The sheer number and breadth of Gabriel Fauré's songs make generalizations difficult, but one aspect frequently noted is his tendency to forgo the narrative particulars of pictorialism. His music, with its slippery post-romantic harmonies and cursive melodies, seeks to resonate alongside his chosen texts with some essence underlying both. Such is the case with Au cimetière (In the Cemetery), composed and published as the second song in Fauré's Op. 51 in 1888 (and later included as the second song in the last of Fauré's three-volume song collection in 1908). Although clear affinities can be drawn between text and tone -- the steady chords associated with the land, for example, that into arpeggios as the scene shifts to the sea -- Fauré's haunting setting of Jean Richepin's text from "La Mer" seeks to evoke rather than depict; that is, he chooses his music for the same reasons the poet chooses his symbols, both of them striving to grasp something deeper. The first strophe of the song begins with stark, hushed E minor chords that cast a faint pall on the melody as it enters. Taking a cue from the somber music, the speaker describes a cemetery and speaks of death. The mood is one of repose, however, rather than anguish -- the departed "sleeps a vermilion slumber beneath the brilliant sky" -- and is soon conveyed as well by the repeated chords, which slowly rise heavenward with the contour of the melody and nearly attain a more optimistic major mode before settling back into minor at the verse's end. The second verse is more emotionally taut: loved ones are at the graveside, now, kneeling, "his bones, there beneath the flowers...bathed by their tears." Fauré's harmonies wander more erratically now, the bassline of the accompaniment dipping ever lower to begin its ponderous stepward ascents. The fluidity of the melodic line in the first two verses sets in relief the rigidity and irresolution of the melody of third, which begins with loud, strident chords and ardent repeated notes in the upper register of the voice, inflected only by semitone alternations. The scene in the text turns from melancholy to gruesome as the singer laments the fate of those not fortunate enough to be buried on land, the perished sailor who languishes in the depths of the sea "tossed, naked and forgotten, their eyes still big and unblinking."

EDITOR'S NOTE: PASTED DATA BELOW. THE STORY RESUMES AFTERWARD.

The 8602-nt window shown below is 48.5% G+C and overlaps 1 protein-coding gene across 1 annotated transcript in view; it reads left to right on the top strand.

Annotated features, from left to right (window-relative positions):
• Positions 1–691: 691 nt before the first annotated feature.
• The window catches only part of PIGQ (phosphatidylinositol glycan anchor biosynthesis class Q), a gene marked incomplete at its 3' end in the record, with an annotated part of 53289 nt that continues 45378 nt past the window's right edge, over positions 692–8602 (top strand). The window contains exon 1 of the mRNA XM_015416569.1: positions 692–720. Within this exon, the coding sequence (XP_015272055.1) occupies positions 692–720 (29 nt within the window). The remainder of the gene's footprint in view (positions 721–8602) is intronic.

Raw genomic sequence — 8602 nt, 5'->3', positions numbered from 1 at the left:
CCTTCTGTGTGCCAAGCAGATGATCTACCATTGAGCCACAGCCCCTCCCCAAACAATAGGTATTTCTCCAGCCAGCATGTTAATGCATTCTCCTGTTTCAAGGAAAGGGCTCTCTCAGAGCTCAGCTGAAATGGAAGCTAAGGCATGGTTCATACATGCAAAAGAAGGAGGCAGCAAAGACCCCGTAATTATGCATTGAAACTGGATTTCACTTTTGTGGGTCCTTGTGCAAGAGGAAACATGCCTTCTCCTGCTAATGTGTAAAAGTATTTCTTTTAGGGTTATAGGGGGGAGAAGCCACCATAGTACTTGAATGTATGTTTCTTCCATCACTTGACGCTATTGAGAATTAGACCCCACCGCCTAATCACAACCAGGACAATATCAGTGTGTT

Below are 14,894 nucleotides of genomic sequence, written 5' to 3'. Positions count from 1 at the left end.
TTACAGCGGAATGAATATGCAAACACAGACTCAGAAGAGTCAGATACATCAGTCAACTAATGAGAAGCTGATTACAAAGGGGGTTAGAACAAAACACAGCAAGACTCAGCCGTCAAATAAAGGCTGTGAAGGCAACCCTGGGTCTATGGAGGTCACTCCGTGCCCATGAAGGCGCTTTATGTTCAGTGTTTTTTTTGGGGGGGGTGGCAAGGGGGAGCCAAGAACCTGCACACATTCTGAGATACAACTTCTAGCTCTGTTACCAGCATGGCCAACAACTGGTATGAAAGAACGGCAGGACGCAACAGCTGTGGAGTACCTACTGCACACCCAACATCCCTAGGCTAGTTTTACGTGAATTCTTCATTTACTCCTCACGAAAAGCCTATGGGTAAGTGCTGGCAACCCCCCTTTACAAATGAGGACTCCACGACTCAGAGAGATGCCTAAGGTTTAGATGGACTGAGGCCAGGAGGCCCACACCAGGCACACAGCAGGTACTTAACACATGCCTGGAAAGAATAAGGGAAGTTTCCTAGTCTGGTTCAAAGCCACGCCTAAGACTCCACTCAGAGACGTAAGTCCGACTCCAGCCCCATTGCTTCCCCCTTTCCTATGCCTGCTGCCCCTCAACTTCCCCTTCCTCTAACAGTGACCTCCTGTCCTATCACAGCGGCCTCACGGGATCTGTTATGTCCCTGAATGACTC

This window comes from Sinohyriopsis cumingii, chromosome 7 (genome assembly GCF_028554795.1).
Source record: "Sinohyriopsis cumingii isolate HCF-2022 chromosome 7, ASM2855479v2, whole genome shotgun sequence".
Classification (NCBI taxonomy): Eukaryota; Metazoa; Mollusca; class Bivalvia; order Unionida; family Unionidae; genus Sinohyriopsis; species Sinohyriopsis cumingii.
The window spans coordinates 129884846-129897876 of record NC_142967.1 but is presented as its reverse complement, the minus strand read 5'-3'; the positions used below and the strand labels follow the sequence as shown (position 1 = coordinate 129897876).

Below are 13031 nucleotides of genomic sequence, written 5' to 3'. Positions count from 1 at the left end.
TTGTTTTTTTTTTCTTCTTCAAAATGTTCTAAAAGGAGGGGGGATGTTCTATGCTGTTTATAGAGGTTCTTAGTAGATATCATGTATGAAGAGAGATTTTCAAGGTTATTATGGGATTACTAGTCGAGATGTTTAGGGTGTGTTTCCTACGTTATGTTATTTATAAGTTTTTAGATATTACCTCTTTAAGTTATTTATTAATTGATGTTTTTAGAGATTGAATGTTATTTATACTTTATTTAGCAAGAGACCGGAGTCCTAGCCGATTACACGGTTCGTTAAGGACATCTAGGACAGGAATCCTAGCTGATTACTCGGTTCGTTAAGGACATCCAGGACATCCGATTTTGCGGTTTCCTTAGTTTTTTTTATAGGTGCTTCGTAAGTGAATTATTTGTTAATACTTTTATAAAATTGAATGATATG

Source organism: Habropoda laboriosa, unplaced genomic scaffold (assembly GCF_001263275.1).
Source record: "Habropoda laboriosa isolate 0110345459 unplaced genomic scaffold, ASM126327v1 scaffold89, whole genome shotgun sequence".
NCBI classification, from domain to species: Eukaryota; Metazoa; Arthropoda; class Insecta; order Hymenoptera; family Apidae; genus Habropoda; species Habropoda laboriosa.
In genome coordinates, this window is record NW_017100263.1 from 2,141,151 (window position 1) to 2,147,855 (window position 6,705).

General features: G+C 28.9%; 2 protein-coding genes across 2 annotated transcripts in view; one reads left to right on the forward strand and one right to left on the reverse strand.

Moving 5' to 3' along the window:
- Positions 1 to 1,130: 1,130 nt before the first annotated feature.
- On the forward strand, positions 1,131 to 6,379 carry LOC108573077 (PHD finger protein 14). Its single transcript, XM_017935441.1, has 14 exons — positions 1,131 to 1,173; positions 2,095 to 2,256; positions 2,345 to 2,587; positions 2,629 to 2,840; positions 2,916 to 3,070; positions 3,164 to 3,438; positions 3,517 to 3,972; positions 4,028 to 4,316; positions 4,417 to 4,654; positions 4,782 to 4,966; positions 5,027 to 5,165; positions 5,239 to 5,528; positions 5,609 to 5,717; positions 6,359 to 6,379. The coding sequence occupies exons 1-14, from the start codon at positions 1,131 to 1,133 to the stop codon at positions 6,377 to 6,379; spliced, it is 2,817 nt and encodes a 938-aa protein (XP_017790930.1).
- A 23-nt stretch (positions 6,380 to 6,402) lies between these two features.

Le Papillon et la Fleur, Op.1 no.1
Le papillon et la fleur (The Butterfly and the Flower) dates from very early in the career of Gabriel Fauréand was, in fact, his first published composition (Op. 1/1, 1965). The song, or mélodie, as Fauré took to calling them, is clearly a skillful rendering of Victor Hugo's poignantly quaint poem, but follows largely after the Germanic style of mid-century and only hints at Fauré's later, more languorous style. The poem depicts the amorous entreaties of a flower to the butterfly that visits it, the former bemoaning how widely the latter roams free, untethered by roots in the soil, visiting countless other flowers. The poem unrolls in a singsong manner, with clear rhyme and meter, suggesting a similarly straightforward setting. Fauré is thus limited in the extent to which any particular sentiment or feature of the text can find resonance with the music, although his simple strophic structure is certainly not lacking in charm. Indeed, the sturdy bassline underscoring the melody and the cascading figure in the right hand that serves as an interlude between strophes aptly conveys the coy romantic humor of the poet's transparent metaphor. Fauré's later mélodie, of course, become more harmonically complex, structurally varied, and intellectually engaging, but not necessarily more endearing.